The next big challenge in cybersecurity will undoubtedly be to secure the billion-plus (and growing) internet-of-things (IoT) devices around the globe, which exponentially expand the attack vector across the increasingly interconnected IT sector. Based on statistics from Symantec, attacks that leverage internet-connected cameras, appliances, cars, and medical devices to launch attacks or infiltrate networks soared by 600 percent from 2016 to 2017.

[“It was a big year for cyberattacks,” Ken Durbin, senior strategist for global government affairs at Symantec, said speaking on a panel at NIST’s Cybersecurity Risk Management Conference. Much of that panel’s discussion focused on who should own IoT security. The nature of IoT risk makes that a hard question to answer.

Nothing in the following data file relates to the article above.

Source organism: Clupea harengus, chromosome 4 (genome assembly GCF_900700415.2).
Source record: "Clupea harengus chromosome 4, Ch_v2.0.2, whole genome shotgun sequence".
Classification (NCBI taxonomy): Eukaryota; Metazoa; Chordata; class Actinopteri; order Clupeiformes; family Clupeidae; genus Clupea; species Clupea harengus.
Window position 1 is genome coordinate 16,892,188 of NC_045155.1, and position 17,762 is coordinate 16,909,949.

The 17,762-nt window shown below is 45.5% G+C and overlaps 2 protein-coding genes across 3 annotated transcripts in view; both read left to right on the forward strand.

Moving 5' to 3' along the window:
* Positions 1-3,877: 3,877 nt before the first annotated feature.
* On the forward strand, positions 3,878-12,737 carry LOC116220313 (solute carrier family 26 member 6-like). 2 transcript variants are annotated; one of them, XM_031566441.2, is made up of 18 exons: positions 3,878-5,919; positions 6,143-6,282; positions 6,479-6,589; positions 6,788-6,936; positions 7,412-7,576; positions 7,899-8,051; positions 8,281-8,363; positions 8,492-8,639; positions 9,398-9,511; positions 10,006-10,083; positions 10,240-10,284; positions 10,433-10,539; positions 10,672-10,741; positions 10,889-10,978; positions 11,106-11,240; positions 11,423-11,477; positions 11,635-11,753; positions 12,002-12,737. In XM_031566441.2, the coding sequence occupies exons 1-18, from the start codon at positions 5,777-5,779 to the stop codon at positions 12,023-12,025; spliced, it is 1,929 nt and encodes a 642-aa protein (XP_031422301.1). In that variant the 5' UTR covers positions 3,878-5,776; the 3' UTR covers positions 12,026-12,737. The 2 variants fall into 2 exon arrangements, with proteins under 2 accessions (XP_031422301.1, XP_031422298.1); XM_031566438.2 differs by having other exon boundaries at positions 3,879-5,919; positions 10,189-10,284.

[This article appeared in CSO Online. To read the rest of the article please visit here.]

With supply chain security grabbing headlines, NIST sees new relevance for its guidance

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Supply chain is sexy again, and NIST hopes that means more companies take its supply chain risk guidance seriously.

Cybersecurity in the supply chain is a dense, massively complicated topic that lies beyond the comprehension of all but a few dedicated experts. It has nonetheless risen to the top of security challenges organizations face today. “Supply chain is the new black. Supply chain is sexy again. That’s kind of hard to imagine,” said Jon Boyens, manager, security engineering and risk management at the National Institute of Standards and Technology (NIST). Boyens, who manages cybersecurity supply chain efforts at the National Institute of Standards and Technology (NIST), made that comment during a plenary session at NIST’s Cybersecurity Risk Management Conference.